Phil Mickelson is undoubtedly the people’s choice to win this U.S. Open.
He does not, however, appear to be his own putter’s choice.
And if he doesn’t get his putting woes solved, one of the best chances Mickelson has left to win the U.S. Open will go by the boards.
Trying to get a better read on Mickelson this week as he attempts to win the one Grand Slam title that has eluded him, I followed him for all 18 holes Thursday during the Open’s first round. From tee to green, he only hit about two bad shots.
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But his putting stroke betrayed him – again. No matter how many times the thousands of fans watching tried to will the ball into the hole for him, they couldn’t get it there. And neither could he.
Mickelson ended up shooting even-par 70, which wasn’t far off the lead. But if he could have made anything over 8 feet, his round would have been closer to a 66.
“The one club that’s hurting me is the putter,” Mickelson said.
Because his putting has been so iffy in 2014, Mickelson switched his putting grip on the eve of the U.S. Open to the “claw,” which basically means his right hand is doing all the work and his left is barely on the club at all. The claw was not a catastrophe Thursday, but neither did it allow him to sink anything special.
How long will “the claw” last for a golfer who admittedly prefers to putt in a more conventional style?
“It might be weeks, might be months, might be days, hours – I don’t know,” Mickelson said. He even left open the possibility of switching grips again before Friday’s second round. He sounded like a man who is throwing stuff at the wall and hoping something will stick.
At least Mickelson got some good news Thursday, when he was reportedly cleared in one part of an insider stock trading investigation. He wouldn’t comment on specifics of the investigation Thursday other than to say he would “help out in any way” with it.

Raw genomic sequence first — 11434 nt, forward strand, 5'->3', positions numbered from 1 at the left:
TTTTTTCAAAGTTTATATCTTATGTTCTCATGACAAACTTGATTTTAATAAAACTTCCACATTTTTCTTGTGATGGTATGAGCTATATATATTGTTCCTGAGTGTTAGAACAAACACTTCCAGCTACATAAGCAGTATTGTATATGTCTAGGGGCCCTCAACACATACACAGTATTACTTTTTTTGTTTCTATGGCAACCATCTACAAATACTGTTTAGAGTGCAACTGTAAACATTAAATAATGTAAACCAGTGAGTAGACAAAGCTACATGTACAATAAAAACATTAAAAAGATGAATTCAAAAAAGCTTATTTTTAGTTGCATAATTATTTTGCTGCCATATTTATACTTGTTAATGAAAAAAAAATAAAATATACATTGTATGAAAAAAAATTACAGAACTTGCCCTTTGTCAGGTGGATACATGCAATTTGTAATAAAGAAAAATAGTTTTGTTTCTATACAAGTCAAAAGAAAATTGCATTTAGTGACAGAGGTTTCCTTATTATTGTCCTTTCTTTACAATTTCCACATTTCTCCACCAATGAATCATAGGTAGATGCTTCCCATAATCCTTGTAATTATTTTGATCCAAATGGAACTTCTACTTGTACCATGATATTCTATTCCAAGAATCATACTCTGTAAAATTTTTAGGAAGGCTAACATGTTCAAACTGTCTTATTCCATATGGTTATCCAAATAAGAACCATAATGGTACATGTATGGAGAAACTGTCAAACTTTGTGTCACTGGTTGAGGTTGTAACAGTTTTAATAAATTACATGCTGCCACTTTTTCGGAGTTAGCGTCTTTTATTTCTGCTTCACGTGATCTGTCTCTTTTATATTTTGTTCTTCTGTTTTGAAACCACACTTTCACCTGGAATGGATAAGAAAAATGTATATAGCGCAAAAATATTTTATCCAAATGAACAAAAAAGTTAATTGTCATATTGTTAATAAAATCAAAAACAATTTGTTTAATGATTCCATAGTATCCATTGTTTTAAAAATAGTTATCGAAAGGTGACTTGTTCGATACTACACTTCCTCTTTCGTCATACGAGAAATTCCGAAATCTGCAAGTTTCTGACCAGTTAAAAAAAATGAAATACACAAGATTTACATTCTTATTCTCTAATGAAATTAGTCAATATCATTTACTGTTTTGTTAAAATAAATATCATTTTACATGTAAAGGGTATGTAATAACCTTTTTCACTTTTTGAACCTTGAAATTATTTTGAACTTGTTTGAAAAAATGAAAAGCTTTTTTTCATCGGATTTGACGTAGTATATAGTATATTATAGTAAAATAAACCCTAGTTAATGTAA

Said Mickelson: “I’ll continue to say that I’ve done absolutely nothing wrong. ... I do have a lot to say and I will say it at the right time. ... I just can’t say it right now.”
In five hours of following Mickelson Thursday, I never heard a word about the investigation from a single fan. They love Mickelson, and it shines through at Pinehurst.
The first of his six second-place finishes at the U.S. Open came at Pinehurst No. 2 in 1999, when Mickelson was edged by Payne Stewart and lost with grace before rushing home just before his first child, Amanda, was born the next day.
“It’s a special place for me,” Mickelson said. “I’ve got a lot of great emotions and memories from 1999.”
How storybook it would be, nearly everyone thinks, if Mickelson now won at the same course 15 years later.
But that’s not going to happen if Mickelson can’t putt. He is focused on something new suggested by his caddy, who noticed that his “eye alignment” has been off by a fraction when he’s lining up a putt.
“When I hit good putts, they’re not going in because it’s a distorted view,” Mickelson said.
This makes some sense, because several times Thursday you could see that Mickelson honestly thought a 10- to 15-foot putt was going in, only to miss it by a couple of inches. The crowd would groan again. Mickelson would lightly slap the blade of his putter like he was giving it a mild spanking.
Then he would come the next hole and Mickelson would blast another drive right down the middle. “I didn’t miss a fairway with my driver, and that’s an unusual thing for me,” Mickelson said.
Fans would cheer him as he walked toward the ball. A number of them knew he will turn 44 on Monday and wished him happy birthday. Along with the thousands of “Let’s go Phil!” chants, one man yelled, “C’mon, 6-16!” referring to Mickelson’s June 16 birthday. That drew a smile from the golfer.
But every time he settled over a putt, the frown returned. Mickelson made three birdies to go along with his three bogeys, but the birdies were mostly the result of fantastic iron shots.
“I’ve got to make some 15- and 20-footers,” Mickelson said. “The ones that can go either way. ... I didn’t make any today. But I’m going to keep working on it.”
And he was true to that statement. Right after Mickelson’s five-hour round, he headed straight to the putting green. He and his putter are having a lot of relationship issues, but they really are trying to work it out.